Art of the Beautiful: Patricia Treib at Tibor de Nagy

Gallery Continues Tradition of Gifted Female Artists

Decorative Appeal Underlaid With Substance

Nell Blaine’s Summer Works Form Joyful Backdrop

When we left Magda Salvesen’s opening of her late husband Jon Schueller’s deeply felt, beautifully subtle abstracts from Scotland on Thursday night (Sep 6 Thu), at the David Frindlay Gallery at the 8th Floor of 724 Fifth (West side between 56th and 57th Street), we didn’t leave the building, but went up to the 12th Floor for another rewarding opening at the long established (fifty years old, fifteen years at this Fifth Avenue address) Tibor de Nagy gallery.

There on the same night, Fashion week’s celebratory Thursday, there was a show, Pieces (September 6-October 13), by the elegant and highly alert young woman painter and teacher at Brooklyn College named Patricia Treib, who has lived in Brooklyn for five years (in New York City for eight years) after studying at the Art Institute in Chicago, which followed her graduation with an MFA from Columbia In 2006, where she studied with Charline Von Heyl.

Bold, decisive flourishes

We found her work, on show September 6-October 13, 2012, uplifting in the largely sanguine tradition of the Tibor de Nagy (pron. NAHJ) gallery from its start sixty years ago, and decisive in composition in a line she has pursued for the last two years of big bold flourishes with the soft brushed look of watercolor.

At the show’s opening were her painter friends, such as Katie Loselle, and students who since they were all equally good looking, suggested to us that whereas in the days of yore the prettiest and most lively girls might crowd classes in the History of Art nowadays they choose to practice art, thus probably doubling the amount of talent coming into the arena. Two we spoke to – Beth Rush and Lizzette Bonfante – complimented Treib in unison for her encouraging support in allowing them to freely explore their own style and subject matter before offering facilitating suggestions.

Nell Blaine’s Decorative Joy

The youthfully happy atmosphere of the gallery was already suffused with color and beauty, in fact, since gallery co-owner Andrew Arnot (who has been there since 1993 with Eric Brown running its shows of a roster of artists that continue a tradition of decorative but meaningful work without much angst that began with Helen Frankenthaler and Larry Rivers and Jane Freilicher and even combination presentations of artists and poets, some of whom the gallery has published in notoriously imaginative print format) was simultaneously featuring an even more upbeat show by Nell Blaine (1922-1996), another uplifting female brush wielder long on the gallery roster who favored flowers and landscapes and other light and colorful representations of summer joys (A Glowing Order, Paintings and Watercolors, also runs from September 6 to October 13, see background of above pic).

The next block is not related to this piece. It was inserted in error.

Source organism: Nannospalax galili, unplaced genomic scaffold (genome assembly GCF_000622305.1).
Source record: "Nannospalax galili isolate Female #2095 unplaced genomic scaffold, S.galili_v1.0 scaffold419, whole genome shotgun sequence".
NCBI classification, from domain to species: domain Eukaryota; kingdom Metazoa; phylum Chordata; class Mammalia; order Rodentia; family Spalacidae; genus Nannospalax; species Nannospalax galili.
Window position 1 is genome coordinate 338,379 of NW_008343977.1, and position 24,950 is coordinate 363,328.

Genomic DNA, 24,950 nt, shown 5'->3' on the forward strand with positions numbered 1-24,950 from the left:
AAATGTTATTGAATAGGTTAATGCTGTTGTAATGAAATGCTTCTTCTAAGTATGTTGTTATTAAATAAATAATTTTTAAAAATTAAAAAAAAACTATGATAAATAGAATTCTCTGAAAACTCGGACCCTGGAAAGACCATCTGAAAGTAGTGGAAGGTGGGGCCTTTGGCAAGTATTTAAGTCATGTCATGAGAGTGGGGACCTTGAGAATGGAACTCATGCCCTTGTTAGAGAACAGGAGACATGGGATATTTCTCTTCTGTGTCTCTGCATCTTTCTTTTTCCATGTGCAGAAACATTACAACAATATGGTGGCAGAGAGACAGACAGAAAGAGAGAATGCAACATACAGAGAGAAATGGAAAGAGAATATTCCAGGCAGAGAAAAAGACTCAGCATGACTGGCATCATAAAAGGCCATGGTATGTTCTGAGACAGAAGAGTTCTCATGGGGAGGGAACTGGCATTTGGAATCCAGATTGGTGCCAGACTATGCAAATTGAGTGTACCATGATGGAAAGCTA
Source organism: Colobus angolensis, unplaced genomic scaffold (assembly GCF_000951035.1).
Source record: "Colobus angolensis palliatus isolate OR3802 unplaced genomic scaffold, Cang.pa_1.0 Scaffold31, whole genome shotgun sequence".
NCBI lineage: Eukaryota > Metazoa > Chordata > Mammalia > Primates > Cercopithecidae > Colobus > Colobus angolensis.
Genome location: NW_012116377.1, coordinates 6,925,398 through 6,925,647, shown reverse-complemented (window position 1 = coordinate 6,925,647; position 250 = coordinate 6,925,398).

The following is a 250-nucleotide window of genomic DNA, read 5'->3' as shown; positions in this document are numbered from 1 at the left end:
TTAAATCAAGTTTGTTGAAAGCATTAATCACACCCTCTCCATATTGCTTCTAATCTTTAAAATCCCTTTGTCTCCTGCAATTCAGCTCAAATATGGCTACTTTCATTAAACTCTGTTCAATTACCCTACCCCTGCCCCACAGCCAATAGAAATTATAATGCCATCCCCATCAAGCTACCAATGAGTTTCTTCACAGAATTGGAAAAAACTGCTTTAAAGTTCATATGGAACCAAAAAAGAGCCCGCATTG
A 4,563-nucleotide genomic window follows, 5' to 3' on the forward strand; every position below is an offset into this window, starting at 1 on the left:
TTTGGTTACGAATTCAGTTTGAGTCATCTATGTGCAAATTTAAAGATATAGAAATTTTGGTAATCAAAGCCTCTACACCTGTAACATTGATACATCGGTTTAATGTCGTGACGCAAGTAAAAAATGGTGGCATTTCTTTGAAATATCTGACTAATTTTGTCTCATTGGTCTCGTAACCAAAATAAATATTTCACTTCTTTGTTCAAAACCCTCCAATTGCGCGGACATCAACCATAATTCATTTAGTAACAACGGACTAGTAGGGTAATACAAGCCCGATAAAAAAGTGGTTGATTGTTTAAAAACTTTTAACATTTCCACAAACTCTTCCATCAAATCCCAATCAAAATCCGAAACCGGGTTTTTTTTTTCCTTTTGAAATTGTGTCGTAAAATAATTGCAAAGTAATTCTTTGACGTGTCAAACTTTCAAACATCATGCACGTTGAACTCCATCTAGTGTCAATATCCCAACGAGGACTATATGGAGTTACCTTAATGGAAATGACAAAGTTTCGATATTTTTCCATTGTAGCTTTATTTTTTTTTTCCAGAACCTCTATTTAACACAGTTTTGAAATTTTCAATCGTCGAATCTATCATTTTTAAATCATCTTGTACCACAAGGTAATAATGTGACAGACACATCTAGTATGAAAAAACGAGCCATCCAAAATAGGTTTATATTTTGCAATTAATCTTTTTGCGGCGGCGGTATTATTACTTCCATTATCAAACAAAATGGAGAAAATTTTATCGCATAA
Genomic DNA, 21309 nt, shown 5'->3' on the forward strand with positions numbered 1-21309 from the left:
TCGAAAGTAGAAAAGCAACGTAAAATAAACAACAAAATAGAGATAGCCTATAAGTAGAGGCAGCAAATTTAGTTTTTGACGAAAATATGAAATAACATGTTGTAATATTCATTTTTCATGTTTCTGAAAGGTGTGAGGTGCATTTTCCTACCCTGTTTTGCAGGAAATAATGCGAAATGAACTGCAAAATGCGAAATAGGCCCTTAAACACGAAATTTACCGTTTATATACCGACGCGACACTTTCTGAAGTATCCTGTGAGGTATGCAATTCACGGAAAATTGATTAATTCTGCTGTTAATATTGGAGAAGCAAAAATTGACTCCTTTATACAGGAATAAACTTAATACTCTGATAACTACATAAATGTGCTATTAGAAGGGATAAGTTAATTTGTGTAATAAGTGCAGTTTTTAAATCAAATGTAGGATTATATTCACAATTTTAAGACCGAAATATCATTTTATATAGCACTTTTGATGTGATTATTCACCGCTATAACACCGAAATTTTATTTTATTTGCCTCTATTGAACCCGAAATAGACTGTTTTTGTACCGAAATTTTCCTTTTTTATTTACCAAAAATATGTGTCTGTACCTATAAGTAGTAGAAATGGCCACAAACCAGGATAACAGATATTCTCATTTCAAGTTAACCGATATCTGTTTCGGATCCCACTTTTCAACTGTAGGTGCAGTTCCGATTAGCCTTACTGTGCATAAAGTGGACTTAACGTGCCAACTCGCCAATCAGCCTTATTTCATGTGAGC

Fashion Week Party Night Complements Upbeat Feel

Downstairs and outside and just as gay in mood, along 57 Street and up Madison Avenue, the last party night of Fashion Week was a glorious dressed up parade of crowds moving from one party to another or simply showing off to each others cameras on the sidewalk. When, after chatting to us, a female vision of bronzed skin and white embroidered cotton got off our bus at 64 street and Madison to go to Oscar de la Renta’s bash we regretted not going with her. The evening was carnival throughout.

For the complete set of photographs see OnlyGoodPhotos.

History of the Gallery

See New York Social Diary’s Jill Krementz visits Tibor de Nagy Gallery for the early history – “amorous, rivalrous and incestuous” according to the Times story When Art Dallied With Poetry on 53rd Street by Holland Cotter – of this storied gallery, which started off in the quarters of a marionette theater in a nearby brownstone. Notably, the gallery was showing female painters from its very beginning.

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